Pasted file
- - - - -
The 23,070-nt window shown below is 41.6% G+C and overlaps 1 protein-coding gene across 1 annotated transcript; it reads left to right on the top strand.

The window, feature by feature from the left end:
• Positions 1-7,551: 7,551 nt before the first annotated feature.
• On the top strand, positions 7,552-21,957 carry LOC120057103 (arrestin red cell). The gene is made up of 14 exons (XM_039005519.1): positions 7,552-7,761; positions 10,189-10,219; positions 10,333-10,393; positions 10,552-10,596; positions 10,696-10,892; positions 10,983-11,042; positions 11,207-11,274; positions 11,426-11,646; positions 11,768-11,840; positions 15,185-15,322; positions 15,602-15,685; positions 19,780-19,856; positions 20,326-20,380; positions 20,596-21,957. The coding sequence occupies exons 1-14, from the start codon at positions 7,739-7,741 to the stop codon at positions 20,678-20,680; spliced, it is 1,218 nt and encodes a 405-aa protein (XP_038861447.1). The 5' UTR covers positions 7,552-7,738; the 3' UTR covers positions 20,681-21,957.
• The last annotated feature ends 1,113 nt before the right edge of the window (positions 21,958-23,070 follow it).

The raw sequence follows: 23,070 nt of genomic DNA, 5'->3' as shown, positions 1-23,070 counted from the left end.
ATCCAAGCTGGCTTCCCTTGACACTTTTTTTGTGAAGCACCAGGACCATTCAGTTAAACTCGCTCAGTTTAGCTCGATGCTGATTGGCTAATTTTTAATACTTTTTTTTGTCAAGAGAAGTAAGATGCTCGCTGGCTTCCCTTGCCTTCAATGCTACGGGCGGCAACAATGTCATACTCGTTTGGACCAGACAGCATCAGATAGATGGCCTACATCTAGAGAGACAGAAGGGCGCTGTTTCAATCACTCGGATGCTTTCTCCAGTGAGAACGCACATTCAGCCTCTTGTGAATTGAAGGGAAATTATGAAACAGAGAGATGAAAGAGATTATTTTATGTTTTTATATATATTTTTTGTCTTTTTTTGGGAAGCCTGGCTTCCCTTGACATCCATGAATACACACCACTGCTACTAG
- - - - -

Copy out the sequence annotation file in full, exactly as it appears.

The 23,070-nt window shown below is 41.6% G+C and overlaps 1 protein-coding gene across 1 annotated transcript; it reads left to right on the top strand.

The window, feature by feature from the left end:
• Positions 1-7,551: 7,551 nt before the first annotated feature.
• On the top strand, positions 7,552-21,957 carry LOC120057103 (arrestin red cell). The gene is made up of 14 exons (XM_039005519.1): positions 7,552-7,761; positions 10,189-10,219; positions 10,333-10,393; positions 10,552-10,596; positions 10,696-10,892; positions 10,983-11,042; positions 11,207-11,274; positions 11,426-11,646; positions 11,768-11,840; positions 15,185-15,322; positions 15,602-15,685; positions 19,780-19,856; positions 20,326-20,380; positions 20,596-21,957. The coding sequence occupies exons 1-14, from the start codon at positions 7,739-7,741 to the stop codon at positions 20,678-20,680; spliced, it is 1,218 nt and encodes a 405-aa protein (XP_038861447.1). The 5' UTR covers positions 7,552-7,738; the 3' UTR covers positions 20,681-21,957.
• The last annotated feature ends 1,113 nt before the right edge of the window (positions 21,958-23,070 follow it).

The raw sequence follows: 23,070 nt of genomic DNA, 5'->3' as shown, positions 1-23,070 counted from the left end.
ATCCAAGCTGGCTTCCCTTGACACTTTTTTTGTGAAGCACCAGGACCATTCAGTTAAACTCGCTCAGTTTAGCTCGATGCTGATTGGCTAATTTTTAATACTTTTTTTTGTCAAGAGAAGTAAGATGCTCGCTGGCTTCCCTTGCCTTCAATGCTACGGGCGGCAACAATGTCATACTCGTTTGGACCAGACAGCATCAGATAGATGGCCTACATCTAGAGAGACAGAAGGGCGCTGTTTCAATCACTCGGATGCTTTCTCCAGTGAGAACGCACATTCAGCCTCTTGTGAATTGAAGGGAAATTATGAAACAGAGAGATGAAAGAGATTATTTTATGTTTTTATATATATTTTTTGTCTTTTTTTGGGAAGCCTGGCTTCCCTTGACATCCATGAATACACACCACTGCTACTAG